“Go straight ahead and through the underpass” said the kebab shop owner without raising his eyes from the cashier. These directions, for most who inquire when passing through East London, will lead you to Old Street underground station. Yet on this brisk summer evening during the height of London Collections: Men, they lead to EJDER, an underground retail haunt converted from a subway station toilet.
Inside the boutique, shelves were stripped bare from its usual array of curated goods from 424 Fairfax, 3.Paradis, Midnight Studios, HUMAN MADE and Medicom Toy. Instead, a pair of CDJs, a mixer and a pop-up bar provided substitution, setting centre stage for an evening where the once divided tribes of fashion week patrons and grime heads collided in a pop-up frenzy. Reinforcing this harmony between fashion and music was JOYRICH’s latest collection drop designed by rising grime star Novelist.
Inspired by the Lewisham rapper’s love for workwear, the collection consisted of trucker hats, denim suits, and oversized gilets detailed with paisley prints, silhouettes that conjure up that of classic workwear rehashed with a distinct West Coast flavor. Yet there’s no denying the aura of London’s urban uniform: the tracksuit, as the jacket’s half-zip closure, loose matching fit, and embroidered “Mmm yeah” slogan patch offer a stern nod to the region’s unruly youth culture. With grime having made a strong footing State side in the past 12 months, a collaboration which brings together street sensibilities of both the UK and the U.S. only seems timely, yet Novelist insists that grime’s new audience had nothing to do with his ideas for the range. “JOYRICH just has this vibe to it, its lively but crisp, our ideas just go hand-in-hand” said the 19-year old MC.
While the likes of Rihanna, Nicki Minaj and Wiz Khalifa have all been advocates of the Los Angeles streetwear label’s daring, kitschy designs, this capsule marks the brand’s first artist collaboration. We caught up with Novelist at the JOYRICH pop-up party to learn more about the inspirations behind the capsule line, his love for West Coast rap videos, and his plans now as a solo artist.
How did this collaboration come to fruition?
I met Tom Hirota from JOYRICH originally in New York but the idea of a collaboration came from when I went into my friend Ella’s office once, she has a PR company called Ella Dror, and immediately I was vibing off the JOYRICH samples. They’re bright and daring and have some youthful color to them. Alot of tracksuits and streetwear designs take a darker route these days with weird cuts. JOYRICH to me is just straightforward and clean.
Can you talk us through the creative process on how the collection was conceived?
It was very straightforward. We didn’t have any clashes with our ideas, all the cuts are simple but very effective. Essentially, the collection is mix between workwear and tracksuit. In the UK we like to wear body warmers a lot. JOYRICH had already made body warmers in the past so this went hand-in-hand. You wouldn’t normally see denim body warmers, so we’ve taken a wardrobe staple and given it a bit of a a twist while still keeping things distinctly UK.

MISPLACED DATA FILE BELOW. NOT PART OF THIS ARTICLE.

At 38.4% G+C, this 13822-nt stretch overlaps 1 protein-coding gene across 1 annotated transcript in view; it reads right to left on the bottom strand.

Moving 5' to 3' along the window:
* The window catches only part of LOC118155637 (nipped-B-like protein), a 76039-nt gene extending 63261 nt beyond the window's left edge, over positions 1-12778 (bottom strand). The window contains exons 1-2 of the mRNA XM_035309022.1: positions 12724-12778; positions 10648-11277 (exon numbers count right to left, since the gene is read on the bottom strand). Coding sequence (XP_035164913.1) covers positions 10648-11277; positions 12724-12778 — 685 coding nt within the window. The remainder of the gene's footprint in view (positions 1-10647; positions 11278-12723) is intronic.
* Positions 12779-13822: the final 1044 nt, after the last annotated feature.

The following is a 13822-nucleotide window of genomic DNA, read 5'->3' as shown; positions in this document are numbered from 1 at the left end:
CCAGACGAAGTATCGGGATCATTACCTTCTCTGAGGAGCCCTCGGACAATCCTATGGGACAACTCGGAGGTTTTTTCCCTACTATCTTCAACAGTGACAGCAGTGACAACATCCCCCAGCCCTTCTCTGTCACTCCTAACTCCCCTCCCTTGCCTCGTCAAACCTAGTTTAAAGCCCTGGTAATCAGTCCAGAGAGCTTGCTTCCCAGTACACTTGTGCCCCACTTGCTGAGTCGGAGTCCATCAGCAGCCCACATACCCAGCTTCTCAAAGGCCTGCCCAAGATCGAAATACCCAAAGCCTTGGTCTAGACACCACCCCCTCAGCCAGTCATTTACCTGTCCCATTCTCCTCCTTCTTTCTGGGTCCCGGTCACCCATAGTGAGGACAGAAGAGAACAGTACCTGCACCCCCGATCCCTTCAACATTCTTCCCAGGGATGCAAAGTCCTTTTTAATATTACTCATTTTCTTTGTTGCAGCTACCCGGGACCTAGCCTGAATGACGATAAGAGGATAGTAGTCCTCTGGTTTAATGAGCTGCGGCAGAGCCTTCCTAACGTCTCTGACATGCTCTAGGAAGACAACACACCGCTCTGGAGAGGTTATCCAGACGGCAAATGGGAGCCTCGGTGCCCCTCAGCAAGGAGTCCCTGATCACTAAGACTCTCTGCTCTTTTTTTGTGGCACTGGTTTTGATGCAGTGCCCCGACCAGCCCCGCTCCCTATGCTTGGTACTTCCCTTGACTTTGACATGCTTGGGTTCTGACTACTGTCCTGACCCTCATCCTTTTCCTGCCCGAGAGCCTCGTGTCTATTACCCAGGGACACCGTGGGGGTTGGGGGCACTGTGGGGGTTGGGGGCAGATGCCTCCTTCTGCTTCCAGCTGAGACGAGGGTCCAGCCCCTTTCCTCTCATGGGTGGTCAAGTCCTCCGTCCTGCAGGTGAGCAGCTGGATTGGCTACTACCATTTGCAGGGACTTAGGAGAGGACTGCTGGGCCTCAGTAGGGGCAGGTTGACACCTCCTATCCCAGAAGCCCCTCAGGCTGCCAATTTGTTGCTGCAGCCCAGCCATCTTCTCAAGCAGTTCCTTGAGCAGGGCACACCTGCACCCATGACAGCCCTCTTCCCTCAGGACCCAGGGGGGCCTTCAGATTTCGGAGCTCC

And the lookbook? Where was this shot?
Bruv, it was shot in Lewisham, in my hood, in my ends. I saw a palm tree and was like rah, that has a West Coast vibe to it. I was tripping how that frame was so much like Los Angeles but it feels like Lewisham at the same time. I had my droptop and we just shot it there. The lookbook is a distinct reflection of the cross-cultural feel of the capsule drop.
We can definitely see the UK reference, but it also upholds a West Coast sensibility, with the use of denim giving nod to Japanese appreciation of Americana.
Well Tom’s from Japan originally but the brand was founded in Los Angeles so we definitely wanted to bring West Coast and London together. I’ve always loved workwear and styling in West Coast rap videos. That kind of lounge-y, casual look was a big part of my youth. I used to skate too, so it worked.
Why did you choose to do the launch party at a renovated toilet-turned-shop at Old Street Underground station?
Shout out to Ella. She connected the dots and organized the party at the EJDER store. The store’s been really supportive of the crossover between grime and fashion so it was a natural fit. Nothing flashy, very community orientated. Perfect for a pop-up party.
There’s an ongoing relationship between grime and runway designs. Fashion wise, where do you think the future of grime is going? Will we see the return of Akademiks jackets?
Ha! It’s hard to say but young people know what they like and things get recycled over time. We’re in a time where we bring various styles together rather than making a whole new style exclusive to one tribe. This collection was blending UK with U.S. which isn’t unoriginal but it is refreshing. Someone might follow-up with Japanese cuffs on trackpants, who knows? A lot of fusions will happen because inspirations can be pulled from anywhere
A lot of grime artists have delved further into the North American market, will you follow these footsteps?
To be honest I don’t really care about the U.S. market, all I care about is good vibes. I just go where there’s good vibes. If there are vibes in Seoul, I’ll be there, if there are vibes in LA, I’ll be there. North Pole, I’ll go there. A lot of people focus on the U.S., I’m not focused on anywhere, I’m focused on everywhere.
You left The Square in 2015 and have embarked on a solo career. Any forthcoming projects you can share with us?
I’m staying solo and will focus on bringing high-end video productions to the UK. A lot of West Coast videos I grew up watching are on this Hollywood level. I want to spend more budget on creating visually appealing videos, spend up to like £10,000 GBP so I’m levels up from my peers.
- Vicky Grout
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